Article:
The Motherland Monument is one of the most famous landmarks in the Ukrainian capital, Kyiv. It is a 340 feet (103 metre) stainless steel statue to honour the heroes of the Soviet Union and celebrate the Soviet Union’s victory over Germany. It is the 29th tallest statue in the world. Which beats the Statue of Liberty which is the 52nd! It was designed to be even taller but the sword had to be shortened so it was not higher than the cross on the Christian Orthodox Monastery Kyiv Pechersk Lavra. The monument is part of the Museum of the History of Ukraine in World War II. Underneath the statue there is a memorial hall with the names of over 11,600 soldiers and 200 workers who were given the title Hero of the Soviet Union in WWII.
The Motherland Monument also known as Rodina-Mat was opened in 1981. The ceremony was attended by Soviet General Secretary Leonid Brezhnev, who was a Ukrainian. The two year build was controversial due to the huge cost. It was believed that the money would have been better spent elsewhere. The controversy surrounding the statue continues today as many people believe that it shown be torn down. It is a symbol of the Soviet Union and it is believed that the steel could be used elsewhere.
In 2015, the Ukrainian Parliament outlawed Soviet and communist symbols. However, as WWII monuments are excluded from this legislation, the Rodina Mat and the nearby Soviet war memorials are still standing. After the statue was complete, the director of construction Ivan Petrovich said that the rumoured 9 million rubles cost of competition was a conservative estimate. The flame uses up to 400m3 of gas per hour so is only lit on big national holidays. Though denied by the Kyiv authorities, there are rumours that the monument is built on unstable foundations.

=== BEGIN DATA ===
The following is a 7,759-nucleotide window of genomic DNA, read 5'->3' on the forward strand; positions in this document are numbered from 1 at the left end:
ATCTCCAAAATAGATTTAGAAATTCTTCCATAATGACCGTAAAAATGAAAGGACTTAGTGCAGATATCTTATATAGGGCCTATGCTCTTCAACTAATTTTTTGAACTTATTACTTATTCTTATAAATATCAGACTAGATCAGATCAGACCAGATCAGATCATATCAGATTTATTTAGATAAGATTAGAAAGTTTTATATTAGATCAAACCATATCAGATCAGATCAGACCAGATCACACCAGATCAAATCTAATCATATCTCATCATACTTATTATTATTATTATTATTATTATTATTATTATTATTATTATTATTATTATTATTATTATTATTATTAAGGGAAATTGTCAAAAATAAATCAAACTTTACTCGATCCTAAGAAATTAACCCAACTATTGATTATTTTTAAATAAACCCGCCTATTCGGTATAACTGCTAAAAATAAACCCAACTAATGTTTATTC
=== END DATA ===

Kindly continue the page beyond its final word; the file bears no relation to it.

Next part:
The Rodina-Mat is part of the Museum of the History of Ukraine in World War II and the grounds are free to enter. There are a number of smaller statues to explore around the site as well. If you want to climb up to the top of the Motherland Monument you need to wear comfortable shoes and not mind heights. Only 2 adults at a time are allowed up to the top, accompanied by a guide.
The monument heats up quickly in the sun and so you need to arrive early during the summer months. To get to the top it costs around 300 UAH and it is definitely worth it. The guide will show you pictures of the tight spaces and the climb you’ll have to be comfortable with.
We then went into a tiny lift and climbed vertically up to get to the viewing platform. Once up here it felt relatively safe due to the safety barriers and nets. Whilst the statue shook slightly when the wind blew, it just added to the excitement. The views of Kyiv are stunning and should not be missed.
Last Updated on 21 May 2022 by Leonie